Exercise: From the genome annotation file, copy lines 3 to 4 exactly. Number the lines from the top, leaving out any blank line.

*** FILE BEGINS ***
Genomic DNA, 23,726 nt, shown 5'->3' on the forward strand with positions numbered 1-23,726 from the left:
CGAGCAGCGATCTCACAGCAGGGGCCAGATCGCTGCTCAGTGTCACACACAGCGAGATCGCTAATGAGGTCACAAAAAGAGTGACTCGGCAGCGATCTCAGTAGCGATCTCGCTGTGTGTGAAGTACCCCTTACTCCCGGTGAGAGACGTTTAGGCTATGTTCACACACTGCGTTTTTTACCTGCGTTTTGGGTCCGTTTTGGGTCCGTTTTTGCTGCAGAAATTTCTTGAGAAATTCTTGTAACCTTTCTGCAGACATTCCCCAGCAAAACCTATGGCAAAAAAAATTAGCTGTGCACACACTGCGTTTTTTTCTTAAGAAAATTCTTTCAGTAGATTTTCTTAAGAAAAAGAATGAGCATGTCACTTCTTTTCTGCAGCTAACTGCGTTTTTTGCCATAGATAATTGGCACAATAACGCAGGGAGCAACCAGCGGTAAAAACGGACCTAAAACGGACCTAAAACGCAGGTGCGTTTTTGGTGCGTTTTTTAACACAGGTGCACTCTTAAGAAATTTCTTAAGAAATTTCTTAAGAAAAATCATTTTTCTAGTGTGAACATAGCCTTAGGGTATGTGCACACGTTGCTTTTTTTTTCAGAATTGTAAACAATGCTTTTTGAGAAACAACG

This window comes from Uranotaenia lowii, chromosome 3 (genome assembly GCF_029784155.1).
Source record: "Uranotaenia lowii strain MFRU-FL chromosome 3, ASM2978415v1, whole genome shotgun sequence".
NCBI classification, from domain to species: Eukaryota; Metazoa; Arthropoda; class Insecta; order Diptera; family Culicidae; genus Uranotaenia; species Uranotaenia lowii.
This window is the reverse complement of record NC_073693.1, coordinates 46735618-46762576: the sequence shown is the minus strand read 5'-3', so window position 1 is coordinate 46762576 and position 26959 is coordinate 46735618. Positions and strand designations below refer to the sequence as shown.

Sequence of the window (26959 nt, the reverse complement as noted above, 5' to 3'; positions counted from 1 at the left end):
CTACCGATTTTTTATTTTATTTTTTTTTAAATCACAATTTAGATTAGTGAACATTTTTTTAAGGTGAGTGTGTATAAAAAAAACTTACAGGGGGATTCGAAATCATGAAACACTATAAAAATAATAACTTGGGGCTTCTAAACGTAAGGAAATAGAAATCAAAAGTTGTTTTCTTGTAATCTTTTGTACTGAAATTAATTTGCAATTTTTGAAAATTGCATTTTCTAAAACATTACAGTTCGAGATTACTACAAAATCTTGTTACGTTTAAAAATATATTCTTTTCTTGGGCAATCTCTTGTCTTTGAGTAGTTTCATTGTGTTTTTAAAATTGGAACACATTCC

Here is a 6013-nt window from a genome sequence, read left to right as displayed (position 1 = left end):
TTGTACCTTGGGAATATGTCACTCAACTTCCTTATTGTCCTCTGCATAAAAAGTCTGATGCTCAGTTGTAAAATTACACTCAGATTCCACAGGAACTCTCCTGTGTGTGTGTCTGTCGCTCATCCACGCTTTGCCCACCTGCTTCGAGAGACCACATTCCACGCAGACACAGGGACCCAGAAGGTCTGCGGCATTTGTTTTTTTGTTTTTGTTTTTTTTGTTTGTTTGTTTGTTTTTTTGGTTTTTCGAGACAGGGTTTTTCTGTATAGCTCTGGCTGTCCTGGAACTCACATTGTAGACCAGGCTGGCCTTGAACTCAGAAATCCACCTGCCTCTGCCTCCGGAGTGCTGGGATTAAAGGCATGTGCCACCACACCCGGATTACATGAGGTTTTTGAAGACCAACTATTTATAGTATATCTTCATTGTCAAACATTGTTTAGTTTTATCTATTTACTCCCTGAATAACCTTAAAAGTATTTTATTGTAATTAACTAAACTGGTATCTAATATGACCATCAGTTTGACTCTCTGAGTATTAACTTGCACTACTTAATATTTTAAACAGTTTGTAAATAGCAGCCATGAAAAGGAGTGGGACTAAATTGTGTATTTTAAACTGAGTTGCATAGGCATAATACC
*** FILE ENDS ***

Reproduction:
This window comes from Uranotaenia lowii, chromosome 3 (genome assembly GCF_029784155.1).
Source record: "Uranotaenia lowii strain MFRU-FL chromosome 3, ASM2978415v1, whole genome shotgun sequence".